With this regional atmosphere as a backdrop, 2012 developments in Bosnia – and particularly in the town of Srebrenica itself – further corrode the necessary full recognition of what happened, and who was responsible, in 1995.  Under the problematic Dayton Peace Agreement constitution that ended the war, Bosnia and Herzegovina was divided into two entities – the Bosnian Muslim and Croat-majority Federacija and the Bosnian Serb-majority Republika Srpska.  (Mladic, now frail and on trial far from Bosnia, still thrives as a potent father-figure of the birth of Republika Srpska: ‘Republika Srpska Bosne and Hercegovine’ was established by the Assembly of Bosnian Serbs in 1991, though the assembly later erased ‘Bosne i Hercegovine’ from its title: the 1992-1995 war, including the Srebrenica genocide, was enacted partly to establish it as a republic).

So for the last seventeen years, the town of Srebrenica, the site of the worst European atrocity since world war two and the location of the devastating failure of the UN ‘safe haven’, has been in the territory of Republika Srpska.  As the entity’s nationalist politicians deny genocide and, according to a report by Amnesty International last year, glorify those involved in the 1995 Srebrenica atrocities, the view of some Bosnian Muslims that the creation of Republika Srpska was a ‘reward’ for committing genocide and ethnic cleansing on the territory is understandable – today, Srebrenica exists in a territory where its leaders claim genocide did not happen there.

This issue of Srebrenica being within Republika Srpska is complicated by 2012 developments: new election rules approved, this May,  by the international community in the form of the high representative for Bosnia, put an end to the electoral ‘Srebrenica exception’ that allowed Bosnian Muslims expelled from the UN Srebrenica ‘safe area’ in July 1995 to vote in municipal elections in the area where they were once forced to flee the massacre.

As Bosnian Muslims made up an estimated 80% of the population of Srebrenica prior to the war, yet most who survived the genocide now live in the Muslim-Croat Federacija entity, this erasing of their electoral link to the town makes the election of a Bosnian Serb as municipal mayor of Srebrenica much more likely.  Such a possibility has mobilised the nine Bosnian Serb parties to coordinate their activities, and although the Bosnian Serb mayoral candidate Vesna Kocevic “respects the decision of the court regarding genocide”, many Bosniaks from Srebrenica have voiced concerns that the post-1995 Bosnian Serb majority living in Srebrenica could elect a candidate who denies the 1995 massacre.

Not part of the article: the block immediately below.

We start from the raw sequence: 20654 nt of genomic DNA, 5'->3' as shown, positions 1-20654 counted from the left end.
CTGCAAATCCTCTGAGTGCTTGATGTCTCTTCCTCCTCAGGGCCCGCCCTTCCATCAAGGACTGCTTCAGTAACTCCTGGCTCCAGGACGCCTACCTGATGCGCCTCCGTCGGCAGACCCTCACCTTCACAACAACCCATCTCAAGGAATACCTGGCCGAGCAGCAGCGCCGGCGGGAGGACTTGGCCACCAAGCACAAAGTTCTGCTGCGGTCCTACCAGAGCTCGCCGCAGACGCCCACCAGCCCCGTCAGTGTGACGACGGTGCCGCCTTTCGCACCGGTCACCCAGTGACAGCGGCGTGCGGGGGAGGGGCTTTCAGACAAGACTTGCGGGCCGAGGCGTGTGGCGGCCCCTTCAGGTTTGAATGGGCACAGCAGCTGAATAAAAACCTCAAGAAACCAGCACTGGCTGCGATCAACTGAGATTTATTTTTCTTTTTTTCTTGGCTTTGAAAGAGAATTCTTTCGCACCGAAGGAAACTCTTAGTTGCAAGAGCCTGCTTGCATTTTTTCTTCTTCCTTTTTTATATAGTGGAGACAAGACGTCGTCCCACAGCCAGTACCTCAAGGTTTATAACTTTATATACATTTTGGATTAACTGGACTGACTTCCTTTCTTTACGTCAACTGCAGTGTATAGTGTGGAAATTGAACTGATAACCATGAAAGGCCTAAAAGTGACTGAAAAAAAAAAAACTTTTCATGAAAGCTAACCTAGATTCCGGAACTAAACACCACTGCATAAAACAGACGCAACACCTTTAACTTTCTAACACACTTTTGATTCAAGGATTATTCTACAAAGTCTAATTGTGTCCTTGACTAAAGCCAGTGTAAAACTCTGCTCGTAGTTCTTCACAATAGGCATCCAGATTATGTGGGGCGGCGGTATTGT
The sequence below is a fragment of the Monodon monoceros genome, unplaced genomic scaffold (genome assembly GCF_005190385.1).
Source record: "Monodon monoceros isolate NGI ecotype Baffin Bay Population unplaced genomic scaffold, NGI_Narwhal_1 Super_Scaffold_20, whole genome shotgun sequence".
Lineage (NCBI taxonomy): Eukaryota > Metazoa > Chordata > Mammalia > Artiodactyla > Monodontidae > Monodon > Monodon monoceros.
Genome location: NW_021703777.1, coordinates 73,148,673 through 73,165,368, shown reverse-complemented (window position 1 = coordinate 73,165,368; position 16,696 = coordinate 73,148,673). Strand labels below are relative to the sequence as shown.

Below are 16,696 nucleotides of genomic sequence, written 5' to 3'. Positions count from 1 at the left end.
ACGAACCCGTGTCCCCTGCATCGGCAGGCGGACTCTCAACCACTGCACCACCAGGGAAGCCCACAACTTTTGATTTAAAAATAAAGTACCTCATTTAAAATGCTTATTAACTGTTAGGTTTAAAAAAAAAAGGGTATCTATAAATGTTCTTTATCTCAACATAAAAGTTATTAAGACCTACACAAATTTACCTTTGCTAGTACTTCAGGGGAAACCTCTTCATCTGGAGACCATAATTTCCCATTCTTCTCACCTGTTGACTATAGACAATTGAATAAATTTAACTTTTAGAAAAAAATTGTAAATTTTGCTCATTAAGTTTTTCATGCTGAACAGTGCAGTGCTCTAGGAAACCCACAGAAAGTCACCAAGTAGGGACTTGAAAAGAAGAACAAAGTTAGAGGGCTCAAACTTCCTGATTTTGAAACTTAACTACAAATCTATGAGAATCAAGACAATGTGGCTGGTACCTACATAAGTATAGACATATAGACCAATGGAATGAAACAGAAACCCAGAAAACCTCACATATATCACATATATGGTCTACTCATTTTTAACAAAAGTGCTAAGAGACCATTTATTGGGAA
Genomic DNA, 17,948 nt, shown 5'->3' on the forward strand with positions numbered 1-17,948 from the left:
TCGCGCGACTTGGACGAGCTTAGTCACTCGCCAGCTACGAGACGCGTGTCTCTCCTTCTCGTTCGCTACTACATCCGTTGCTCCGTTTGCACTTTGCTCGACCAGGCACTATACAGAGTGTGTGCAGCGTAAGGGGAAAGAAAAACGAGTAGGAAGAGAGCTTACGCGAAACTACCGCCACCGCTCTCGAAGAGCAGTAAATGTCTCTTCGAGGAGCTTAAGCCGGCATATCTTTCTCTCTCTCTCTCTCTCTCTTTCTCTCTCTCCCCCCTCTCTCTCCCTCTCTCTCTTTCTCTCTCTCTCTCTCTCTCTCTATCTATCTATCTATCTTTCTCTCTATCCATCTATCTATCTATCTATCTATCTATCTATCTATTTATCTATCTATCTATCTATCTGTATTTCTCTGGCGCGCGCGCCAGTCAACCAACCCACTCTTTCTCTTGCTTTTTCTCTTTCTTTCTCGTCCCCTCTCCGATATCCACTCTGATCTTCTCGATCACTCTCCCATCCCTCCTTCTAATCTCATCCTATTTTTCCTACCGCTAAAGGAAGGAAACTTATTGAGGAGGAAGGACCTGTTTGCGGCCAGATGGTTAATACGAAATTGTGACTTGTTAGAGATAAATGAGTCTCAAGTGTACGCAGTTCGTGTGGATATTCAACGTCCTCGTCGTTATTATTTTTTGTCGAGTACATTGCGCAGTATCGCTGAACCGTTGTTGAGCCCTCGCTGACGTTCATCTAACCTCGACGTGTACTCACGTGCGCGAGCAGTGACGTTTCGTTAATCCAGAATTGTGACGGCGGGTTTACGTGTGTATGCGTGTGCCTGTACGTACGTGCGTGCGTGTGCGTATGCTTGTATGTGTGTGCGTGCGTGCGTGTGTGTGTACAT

After the 1990s campaign of ethnic cleansing, the destruction of the Muslim heritage of the area around Republika Srpska in the form of destruction of mosques and other heritage sites, and a post-war era in which Republika Srpska politicians can deny genocide with impunity, this electoral change seems to many the coup de grace: a further erasing of the Bosnian Muslims who survived the genocide and an attempt to sever their links to Srebrenica under the guise of ‘democratic elections’.  The Bosnian writer and theatre director Gradimir Gojer has described the electoral law as “a new genocide.”

This week’s commemoration of the 17th anniversary of the Srebrenica genocide and the burial of 520 more victims of the massacre marks another year of both remembrance and erasing: mothers have buried whole families in the Potocari graveyard, yet in the surrounding region the facts of this massacre are still denied or minimised.  With a neighbouring nation state, Serbia, whose President denies genocide; a federal entity containing Srebrenica whose politicians both deny the past atrocities and stoke current ethno-nationalist grievances for political gain; and, now, an electoral law that further silences the Bosnian Muslim voice of Srebrenica — seventeen years after a genocidal massacre was committed on European soil, is it too much to hope that there be a consensus, at least of acknowledging what happened, so that there can – finally – be healing?

About the author

Heather McRobie is a PhD candidate at Oxford University.  She has written for the Guardian, the New Statesman, the Daily Telegraph, the Globe and Mail and openDemocracy.  She has studied and worked in Jordan, Israel, Germany, Bosnia and Canada, working on human rights and democracy issues.  She has a Masters in Human Rights and Democracy from the University of Bologna and University of Sarajevo. Her first novel was published shortly after she graduated from her BA in 2007, and she is currently completing her second novel.  Her PhD research focuses on transitional justice and the Arab Spring.


Originally published by Open Democracy